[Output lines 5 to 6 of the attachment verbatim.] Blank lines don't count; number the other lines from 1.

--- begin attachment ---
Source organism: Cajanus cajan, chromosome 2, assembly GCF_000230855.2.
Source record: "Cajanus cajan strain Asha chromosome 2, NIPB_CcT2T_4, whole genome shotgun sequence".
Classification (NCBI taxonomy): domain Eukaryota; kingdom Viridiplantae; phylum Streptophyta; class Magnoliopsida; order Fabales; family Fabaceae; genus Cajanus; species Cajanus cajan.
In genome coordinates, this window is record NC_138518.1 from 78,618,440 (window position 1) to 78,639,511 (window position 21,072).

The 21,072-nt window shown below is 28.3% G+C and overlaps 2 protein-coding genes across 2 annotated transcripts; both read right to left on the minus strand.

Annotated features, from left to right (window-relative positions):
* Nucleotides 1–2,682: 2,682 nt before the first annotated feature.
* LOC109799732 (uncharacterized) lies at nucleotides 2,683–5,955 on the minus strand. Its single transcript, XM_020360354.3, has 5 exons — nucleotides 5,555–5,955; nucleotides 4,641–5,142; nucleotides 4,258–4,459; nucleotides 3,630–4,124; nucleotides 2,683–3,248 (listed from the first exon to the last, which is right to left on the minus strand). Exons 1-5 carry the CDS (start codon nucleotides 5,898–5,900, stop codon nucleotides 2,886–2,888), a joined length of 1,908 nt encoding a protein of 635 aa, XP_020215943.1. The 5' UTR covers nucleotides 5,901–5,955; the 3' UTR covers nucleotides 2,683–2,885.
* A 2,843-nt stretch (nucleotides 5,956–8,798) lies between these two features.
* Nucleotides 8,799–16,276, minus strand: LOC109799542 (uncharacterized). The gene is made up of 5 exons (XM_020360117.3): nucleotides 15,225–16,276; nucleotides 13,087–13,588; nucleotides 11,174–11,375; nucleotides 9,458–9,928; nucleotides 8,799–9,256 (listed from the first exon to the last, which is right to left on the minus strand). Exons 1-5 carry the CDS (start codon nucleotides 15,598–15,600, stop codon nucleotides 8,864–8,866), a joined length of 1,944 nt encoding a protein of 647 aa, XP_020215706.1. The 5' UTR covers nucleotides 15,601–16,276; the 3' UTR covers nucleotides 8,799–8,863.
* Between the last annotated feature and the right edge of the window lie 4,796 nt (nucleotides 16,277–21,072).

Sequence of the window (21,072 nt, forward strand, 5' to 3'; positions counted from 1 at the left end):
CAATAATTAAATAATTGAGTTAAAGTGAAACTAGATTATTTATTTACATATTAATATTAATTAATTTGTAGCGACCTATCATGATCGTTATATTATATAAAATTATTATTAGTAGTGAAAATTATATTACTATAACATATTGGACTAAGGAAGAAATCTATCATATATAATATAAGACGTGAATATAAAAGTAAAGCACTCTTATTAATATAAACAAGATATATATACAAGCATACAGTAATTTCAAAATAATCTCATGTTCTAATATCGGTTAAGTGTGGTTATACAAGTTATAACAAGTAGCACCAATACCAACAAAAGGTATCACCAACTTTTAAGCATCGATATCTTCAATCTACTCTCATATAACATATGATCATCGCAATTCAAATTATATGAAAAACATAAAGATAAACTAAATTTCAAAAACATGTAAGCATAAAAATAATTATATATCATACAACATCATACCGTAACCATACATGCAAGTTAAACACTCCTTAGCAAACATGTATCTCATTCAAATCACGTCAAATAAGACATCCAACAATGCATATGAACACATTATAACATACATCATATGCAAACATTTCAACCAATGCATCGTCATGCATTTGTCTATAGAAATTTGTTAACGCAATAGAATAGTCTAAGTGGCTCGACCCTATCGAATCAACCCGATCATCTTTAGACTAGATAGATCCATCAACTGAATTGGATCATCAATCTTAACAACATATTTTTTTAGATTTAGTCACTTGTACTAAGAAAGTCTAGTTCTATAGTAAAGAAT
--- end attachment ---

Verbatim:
The 21,072-nt window shown below is 28.3% G+C and overlaps 2 protein-coding genes across 2 annotated transcripts; both read right to left on the minus strand.

Annotated features, from left to right (window-relative positions):